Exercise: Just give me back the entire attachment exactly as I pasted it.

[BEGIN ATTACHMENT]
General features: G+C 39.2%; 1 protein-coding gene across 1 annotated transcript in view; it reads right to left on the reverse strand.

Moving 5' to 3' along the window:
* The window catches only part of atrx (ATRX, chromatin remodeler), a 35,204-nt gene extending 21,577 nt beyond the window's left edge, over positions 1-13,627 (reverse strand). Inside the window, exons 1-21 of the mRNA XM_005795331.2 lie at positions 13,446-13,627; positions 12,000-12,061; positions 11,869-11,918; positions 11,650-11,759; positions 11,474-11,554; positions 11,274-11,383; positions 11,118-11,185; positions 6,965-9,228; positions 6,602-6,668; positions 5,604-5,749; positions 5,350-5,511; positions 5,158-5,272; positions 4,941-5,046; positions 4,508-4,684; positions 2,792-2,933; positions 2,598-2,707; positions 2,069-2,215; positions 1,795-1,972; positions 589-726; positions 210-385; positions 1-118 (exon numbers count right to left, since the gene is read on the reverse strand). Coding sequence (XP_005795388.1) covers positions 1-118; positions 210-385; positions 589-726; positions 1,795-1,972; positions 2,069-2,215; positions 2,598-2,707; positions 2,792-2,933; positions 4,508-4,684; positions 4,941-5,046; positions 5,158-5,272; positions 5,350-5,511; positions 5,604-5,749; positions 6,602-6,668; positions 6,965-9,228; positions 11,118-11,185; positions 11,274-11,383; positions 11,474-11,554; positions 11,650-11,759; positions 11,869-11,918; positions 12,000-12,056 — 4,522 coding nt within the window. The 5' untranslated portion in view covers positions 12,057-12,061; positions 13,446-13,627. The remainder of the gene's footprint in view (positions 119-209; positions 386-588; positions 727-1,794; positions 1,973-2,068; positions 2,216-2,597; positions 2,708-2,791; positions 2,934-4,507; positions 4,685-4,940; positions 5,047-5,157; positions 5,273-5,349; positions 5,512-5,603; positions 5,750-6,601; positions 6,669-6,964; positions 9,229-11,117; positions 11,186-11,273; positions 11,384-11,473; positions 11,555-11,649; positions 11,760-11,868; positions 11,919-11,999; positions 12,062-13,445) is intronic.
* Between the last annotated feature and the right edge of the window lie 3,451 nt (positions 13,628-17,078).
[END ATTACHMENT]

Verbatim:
General features: G+C 39.2%; 1 protein-coding gene across 1 annotated transcript in view; it reads right to left on the reverse strand.

Moving 5' to 3' along the window:
* The window catches only part of atrx (ATRX, chromatin remodeler), a 35,204-nt gene extending 21,577 nt beyond the window's left edge, over positions 1-13,627 (reverse strand). Inside the window, exons 1-21 of the mRNA XM_005795331.2 lie at positions 13,446-13,627; positions 12,000-12,061; positions 11,869-11,918; positions 11,650-11,759; positions 11,474-11,554; positions 11,274-11,383; positions 11,118-11,185; positions 6,965-9,228; positions 6,602-6,668; positions 5,604-5,749; positions 5,350-5,511; positions 5,158-5,272; positions 4,941-5,046; positions 4,508-4,684; positions 2,792-2,933; positions 2,598-2,707; positions 2,069-2,215; positions 1,795-1,972; positions 589-726; positions 210-385; positions 1-118 (exon numbers count right to left, since the gene is read on the reverse strand). Coding sequence (XP_005795388.1) covers positions 1-118; positions 210-385; positions 589-726; positions 1,795-1,972; positions 2,069-2,215; positions 2,598-2,707; positions 2,792-2,933; positions 4,508-4,684; positions 4,941-5,046; positions 5,158-5,272; positions 5,350-5,511; positions 5,604-5,749; positions 6,602-6,668; positions 6,965-9,228; positions 11,118-11,185; positions 11,274-11,383; positions 11,474-11,554; positions 11,650-11,759; positions 11,869-11,918; positions 12,000-12,056 — 4,522 coding nt within the window. The 5' untranslated portion in view covers positions 12,057-12,061; positions 13,446-13,627. The remainder of the gene's footprint in view (positions 119-209; positions 386-588; positions 727-1,794; positions 1,973-2,068; positions 2,216-2,597; positions 2,708-2,791; positions 2,934-4,507; positions 4,685-4,940; positions 5,047-5,157; positions 5,273-5,349; positions 5,512-5,603; positions 5,750-6,601; positions 6,669-6,964; positions 9,229-11,117; positions 11,186-11,273; positions 11,384-11,473; positions 11,555-11,649; positions 11,760-11,868; positions 11,919-11,999; positions 12,062-13,445) is intronic.
* Between the last annotated feature and the right edge of the window lie 3,451 nt (positions 13,628-17,078).